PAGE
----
All Initiatives

A.G. File No. 2015-114

January 25, 2016


 PDF Version

Pursuant to Elections Code Section 9005, we have reviewed the proposed statutory initiative relating to the repeal of the Charter Schools Act (A.G. File No. 15-0114, Amendment #1).


California Law Allows for Charter Schools. Charter schools are publicly funded schools that enroll students in kindergarten through 12th grade. Charter schools operate under locally developed agreements (or “charters”) that determine what educational programs they will provide to students. All charter schools must receive approval from authorizing agencies, which are usually the school districts where the charter schools are located. Authorizing agencies monitor their charter schools and may close charter schools that do not adhere to the terms of their charters. In exchange for this requirement, the state exempts charter schools from many laws that apply to school districts. For example, the state requires school districts to follow specific rules for obtaining input from parents. Charter schools, by contrast, may develop their own plans for parental involvement. Since the state first allowed charter schools in 1992, the number of students attending charter schools has grown steadily. The state currently has 1,230 charter schools serving about 580,000 students (9 percent of all students in the state).

Most Charter Schools Operate With High Level of Independence From Authorizing Districts. Although charter schools are overseen by school districts, most operate with a relatively high level of independence. For example, charter schools typically recruit and hire their own teachers. Most charter schools also have adopted curriculum, textbooks, and instructional materials aligned to their specific educational programs. Students attending charter schools may take different courses than they would have taken in a school district setting or may take these courses in a different order. In addition, charter schools often have their own recordkeeping systems for tracking student grades, attendance, and other information.

Charter Schools Receive Operational Funding From the State. The state has a formula that determines how much funding each school district and charter school receives annually. The formula provides a base amount of funding for each student plus additional funding if the student is low-income or an English learner. When a student leaves a school district to attend a charter school, the district no longer receives funding for that student and the charter school begins receiving the associated funding. If that student later returns to the school district, the funding follows the student back to the district. Because a student usually generates the same funding in either setting, these transfers are cost-neutral from the state’s perspective. In 2015-16, this formula provided school districts and charter schools with an average of about $9,000 per student, or about $53 billion statewide. Of this total amount, school districts received about $48 billion and charter schools received about $5 billion. School districts and charter schools use this funding to cover basic operating expenses, which include paying teachers, operating and maintaining facilities, and purchasing supplies and equipment.

Charter Schools Operate in Many Types of Facilities. About one-third of charter schools are located in facilities provided by school districts. Another one-third of charter schools lease their facilities from private entities. About one-quarter of charter schools are nonclassroom-based, meaning their instructional programs (typically independent study or online education) do not require students to attend school on a daily basis. Nonclassroom-based charter schools tend to have more limited facilities, such as resource centers where students can meet with teachers a few times per week. Many of these charter schools likely lease private facilities, though no systematic data are available. The small remainder of charter schools either have constructed their own facilities or have obtained facilities in some other way, such as through a partnership with a federal or state agency.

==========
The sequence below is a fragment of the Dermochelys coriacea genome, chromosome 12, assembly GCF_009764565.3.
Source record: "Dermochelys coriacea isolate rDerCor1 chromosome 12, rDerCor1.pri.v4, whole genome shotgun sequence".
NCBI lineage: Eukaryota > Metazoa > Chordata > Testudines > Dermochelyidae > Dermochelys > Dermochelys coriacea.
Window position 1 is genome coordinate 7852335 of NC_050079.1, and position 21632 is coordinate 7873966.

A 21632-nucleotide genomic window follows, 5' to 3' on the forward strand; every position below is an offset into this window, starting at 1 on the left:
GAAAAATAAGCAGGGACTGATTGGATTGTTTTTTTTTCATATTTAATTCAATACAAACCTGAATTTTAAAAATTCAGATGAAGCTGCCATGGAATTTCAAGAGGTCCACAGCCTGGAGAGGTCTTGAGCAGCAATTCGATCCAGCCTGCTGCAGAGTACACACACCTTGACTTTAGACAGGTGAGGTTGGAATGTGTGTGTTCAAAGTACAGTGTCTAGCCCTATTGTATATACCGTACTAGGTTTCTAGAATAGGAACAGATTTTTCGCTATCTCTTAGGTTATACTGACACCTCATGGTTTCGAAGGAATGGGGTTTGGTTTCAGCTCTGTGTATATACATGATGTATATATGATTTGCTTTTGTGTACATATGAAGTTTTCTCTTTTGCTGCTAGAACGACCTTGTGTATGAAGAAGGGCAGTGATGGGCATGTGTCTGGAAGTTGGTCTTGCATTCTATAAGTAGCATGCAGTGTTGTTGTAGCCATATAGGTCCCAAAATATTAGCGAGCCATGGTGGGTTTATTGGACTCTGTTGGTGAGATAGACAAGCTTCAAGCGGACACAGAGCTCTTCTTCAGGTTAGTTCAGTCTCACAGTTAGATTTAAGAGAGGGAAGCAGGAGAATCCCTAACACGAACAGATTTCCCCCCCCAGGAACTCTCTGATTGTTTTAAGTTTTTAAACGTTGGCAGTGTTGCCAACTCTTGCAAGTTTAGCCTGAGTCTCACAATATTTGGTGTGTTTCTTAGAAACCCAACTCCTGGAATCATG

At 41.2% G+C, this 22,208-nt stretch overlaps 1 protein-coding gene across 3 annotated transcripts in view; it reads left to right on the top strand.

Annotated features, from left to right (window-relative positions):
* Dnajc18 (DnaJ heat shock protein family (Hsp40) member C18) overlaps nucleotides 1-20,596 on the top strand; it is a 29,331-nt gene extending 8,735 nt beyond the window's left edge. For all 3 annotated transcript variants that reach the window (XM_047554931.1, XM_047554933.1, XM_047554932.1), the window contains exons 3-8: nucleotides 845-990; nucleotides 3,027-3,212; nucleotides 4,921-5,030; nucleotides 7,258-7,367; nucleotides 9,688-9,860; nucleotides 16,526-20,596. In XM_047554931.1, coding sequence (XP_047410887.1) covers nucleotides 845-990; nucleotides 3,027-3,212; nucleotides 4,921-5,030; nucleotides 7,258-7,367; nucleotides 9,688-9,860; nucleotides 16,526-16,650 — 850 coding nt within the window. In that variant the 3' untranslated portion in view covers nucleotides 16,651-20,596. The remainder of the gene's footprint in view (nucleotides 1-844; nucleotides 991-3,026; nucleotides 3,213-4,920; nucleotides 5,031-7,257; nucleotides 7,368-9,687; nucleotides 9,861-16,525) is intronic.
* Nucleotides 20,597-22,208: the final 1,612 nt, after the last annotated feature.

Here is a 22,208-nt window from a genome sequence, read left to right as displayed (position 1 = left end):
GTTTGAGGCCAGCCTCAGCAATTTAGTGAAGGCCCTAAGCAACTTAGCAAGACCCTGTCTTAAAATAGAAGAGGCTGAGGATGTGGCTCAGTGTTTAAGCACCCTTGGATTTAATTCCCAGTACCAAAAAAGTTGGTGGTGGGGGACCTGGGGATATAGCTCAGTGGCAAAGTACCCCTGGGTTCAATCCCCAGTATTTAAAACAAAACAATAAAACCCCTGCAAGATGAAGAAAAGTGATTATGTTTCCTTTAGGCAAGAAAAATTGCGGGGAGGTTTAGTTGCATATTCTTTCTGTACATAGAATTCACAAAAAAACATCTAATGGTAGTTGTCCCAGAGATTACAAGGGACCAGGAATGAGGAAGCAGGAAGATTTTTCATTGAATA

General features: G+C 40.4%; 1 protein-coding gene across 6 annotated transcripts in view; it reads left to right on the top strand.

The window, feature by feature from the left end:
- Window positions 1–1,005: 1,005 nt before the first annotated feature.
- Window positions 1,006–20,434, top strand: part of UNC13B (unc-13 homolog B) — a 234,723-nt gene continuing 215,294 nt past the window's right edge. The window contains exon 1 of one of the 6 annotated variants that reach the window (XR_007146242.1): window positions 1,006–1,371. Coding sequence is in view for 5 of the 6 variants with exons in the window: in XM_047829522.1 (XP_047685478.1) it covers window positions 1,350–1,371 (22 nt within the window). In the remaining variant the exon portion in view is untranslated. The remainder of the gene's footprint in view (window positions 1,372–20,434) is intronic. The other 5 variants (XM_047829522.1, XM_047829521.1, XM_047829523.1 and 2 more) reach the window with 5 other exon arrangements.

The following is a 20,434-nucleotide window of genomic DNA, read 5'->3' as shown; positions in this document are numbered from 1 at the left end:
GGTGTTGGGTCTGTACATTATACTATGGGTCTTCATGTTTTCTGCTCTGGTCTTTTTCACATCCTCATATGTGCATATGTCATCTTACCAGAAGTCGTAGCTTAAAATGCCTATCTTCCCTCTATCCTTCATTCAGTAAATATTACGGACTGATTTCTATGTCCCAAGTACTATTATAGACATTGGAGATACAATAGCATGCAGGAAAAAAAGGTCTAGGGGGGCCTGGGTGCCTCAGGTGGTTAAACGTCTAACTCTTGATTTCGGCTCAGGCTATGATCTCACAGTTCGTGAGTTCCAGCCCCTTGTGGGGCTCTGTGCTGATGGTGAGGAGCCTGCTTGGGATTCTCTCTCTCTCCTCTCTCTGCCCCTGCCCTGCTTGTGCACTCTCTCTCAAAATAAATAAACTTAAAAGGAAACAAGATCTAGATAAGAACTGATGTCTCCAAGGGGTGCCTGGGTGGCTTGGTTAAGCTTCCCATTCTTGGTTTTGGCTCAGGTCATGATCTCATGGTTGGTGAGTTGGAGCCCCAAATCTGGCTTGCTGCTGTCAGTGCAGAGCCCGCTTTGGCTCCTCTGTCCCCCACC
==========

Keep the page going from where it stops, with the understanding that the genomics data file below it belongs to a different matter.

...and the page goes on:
State Provides Funding for School District and Charter School Facilities. The state has a few programs that assist with the cost of school facilities. For charter schools, this support consists primarily of the Charter School Facility Grant Program. This program provides eligible charter schools with grants covering up to 75 percent of the costs of privately leased facilities. In 2015-16, the state provided $112 million for this program. For school districts, the state periodically sells bonds to help districts construct their own facilities. In 2015-16, the state provided $2.6 billion for debt service on these bonds.


Closes All Charter Schools in California. This measure repeals the law allowing charter schools to operate. The repeal would occur on July 1 following the year voters approve the measure. On this date, all charter schools in California would have to close. The measure provides two ways in which these closures could occur. School districts could assume control of the charter schools within their jurisdiction. In effect, these schools would close as charter schools and reopen as district schools. These schools would no longer have locally approved charters, independence from their school districts, or exemptions from state laws. Alternatively, charter schools could be shut down and not reopened. Under this option, school districts would need to assign the students formerly attending the charter schools to district schools.